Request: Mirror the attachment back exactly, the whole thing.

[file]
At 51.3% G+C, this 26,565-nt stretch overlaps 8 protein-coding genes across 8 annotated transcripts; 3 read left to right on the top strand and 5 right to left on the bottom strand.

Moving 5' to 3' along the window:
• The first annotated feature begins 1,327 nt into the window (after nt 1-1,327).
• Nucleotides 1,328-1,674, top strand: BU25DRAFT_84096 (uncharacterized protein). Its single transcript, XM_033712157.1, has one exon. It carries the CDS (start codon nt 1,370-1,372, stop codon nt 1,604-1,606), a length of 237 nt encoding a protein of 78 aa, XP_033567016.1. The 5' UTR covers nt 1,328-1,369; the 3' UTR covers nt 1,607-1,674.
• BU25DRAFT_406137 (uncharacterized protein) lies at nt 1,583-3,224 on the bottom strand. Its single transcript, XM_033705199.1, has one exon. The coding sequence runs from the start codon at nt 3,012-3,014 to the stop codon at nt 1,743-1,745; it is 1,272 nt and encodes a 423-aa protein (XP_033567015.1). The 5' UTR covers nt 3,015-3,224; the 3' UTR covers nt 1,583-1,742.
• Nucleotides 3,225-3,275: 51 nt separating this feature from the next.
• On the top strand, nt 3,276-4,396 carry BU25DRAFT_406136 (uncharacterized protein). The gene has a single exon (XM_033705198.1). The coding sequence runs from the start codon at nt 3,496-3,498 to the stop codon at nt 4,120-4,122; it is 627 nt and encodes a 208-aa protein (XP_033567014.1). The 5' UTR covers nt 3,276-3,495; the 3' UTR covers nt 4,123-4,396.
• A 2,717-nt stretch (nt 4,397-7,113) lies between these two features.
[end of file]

At 51.3% G+C, this 26,565-nt stretch overlaps 8 protein-coding genes across 8 annotated transcripts; 3 read left to right on the top strand and 5 right to left on the bottom strand.

Moving 5' to 3' along the window:
• The first annotated feature begins 1,327 nt into the window (after nt 1-1,327).
• Nucleotides 1,328-1,674, top strand: BU25DRAFT_84096 (uncharacterized protein). Its single transcript, XM_033712157.1, has one exon. It carries the CDS (start codon nt 1,370-1,372, stop codon nt 1,604-1,606), a length of 237 nt encoding a protein of 78 aa, XP_033567016.1. The 5' UTR covers nt 1,328-1,369; the 3' UTR covers nt 1,607-1,674.
• BU25DRAFT_406137 (uncharacterized protein) lies at nt 1,583-3,224 on the bottom strand. Its single transcript, XM_033705199.1, has one exon. The coding sequence runs from the start codon at nt 3,012-3,014 to the stop codon at nt 1,743-1,745; it is 1,272 nt and encodes a 423-aa protein (XP_033567015.1). The 5' UTR covers nt 3,015-3,224; the 3' UTR covers nt 1,583-1,742.
• Nucleotides 3,225-3,275: 51 nt separating this feature from the next.
• On the top strand, nt 3,276-4,396 carry BU25DRAFT_406136 (uncharacterized protein). The gene has a single exon (XM_033705198.1). The coding sequence runs from the start codon at nt 3,496-3,498 to the stop codon at nt 4,120-4,122; it is 627 nt and encodes a 208-aa protein (XP_033567014.1). The 5' UTR covers nt 3,276-3,495; the 3' UTR covers nt 4,123-4,396.
• A 2,717-nt stretch (nt 4,397-7,113) lies between these two features.